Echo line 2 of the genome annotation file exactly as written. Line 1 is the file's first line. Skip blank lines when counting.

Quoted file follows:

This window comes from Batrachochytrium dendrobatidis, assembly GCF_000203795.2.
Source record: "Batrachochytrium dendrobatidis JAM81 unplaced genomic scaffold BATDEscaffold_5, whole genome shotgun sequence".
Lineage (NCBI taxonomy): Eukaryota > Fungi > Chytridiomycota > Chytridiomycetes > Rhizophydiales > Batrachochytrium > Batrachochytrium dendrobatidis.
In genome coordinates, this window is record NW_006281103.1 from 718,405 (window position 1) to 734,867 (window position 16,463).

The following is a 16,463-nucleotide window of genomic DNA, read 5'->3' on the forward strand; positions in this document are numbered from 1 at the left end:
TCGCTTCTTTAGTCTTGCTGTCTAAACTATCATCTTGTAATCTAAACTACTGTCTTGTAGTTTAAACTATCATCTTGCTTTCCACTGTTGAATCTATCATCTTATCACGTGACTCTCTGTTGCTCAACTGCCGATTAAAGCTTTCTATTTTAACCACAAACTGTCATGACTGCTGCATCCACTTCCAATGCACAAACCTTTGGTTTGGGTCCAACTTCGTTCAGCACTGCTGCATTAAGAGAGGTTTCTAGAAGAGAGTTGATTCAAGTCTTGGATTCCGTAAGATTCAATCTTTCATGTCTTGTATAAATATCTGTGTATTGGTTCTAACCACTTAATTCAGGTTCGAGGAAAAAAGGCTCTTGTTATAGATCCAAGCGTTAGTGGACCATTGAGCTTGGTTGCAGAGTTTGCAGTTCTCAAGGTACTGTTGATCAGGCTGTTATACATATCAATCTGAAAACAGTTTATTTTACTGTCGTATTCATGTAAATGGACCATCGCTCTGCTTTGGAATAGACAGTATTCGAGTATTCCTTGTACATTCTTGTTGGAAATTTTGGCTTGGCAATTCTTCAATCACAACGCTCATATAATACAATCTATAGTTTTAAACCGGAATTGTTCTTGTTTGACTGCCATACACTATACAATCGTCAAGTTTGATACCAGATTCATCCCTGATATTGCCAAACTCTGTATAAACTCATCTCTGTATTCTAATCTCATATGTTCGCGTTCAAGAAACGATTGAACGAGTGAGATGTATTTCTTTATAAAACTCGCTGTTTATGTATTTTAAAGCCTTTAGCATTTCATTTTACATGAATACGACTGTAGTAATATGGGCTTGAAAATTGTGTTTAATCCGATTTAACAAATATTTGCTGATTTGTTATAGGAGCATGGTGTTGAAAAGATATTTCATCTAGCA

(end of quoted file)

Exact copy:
Source record: "Batrachochytrium dendrobatidis JAM81 unplaced genomic scaffold BATDEscaffold_5, whole genome shotgun sequence".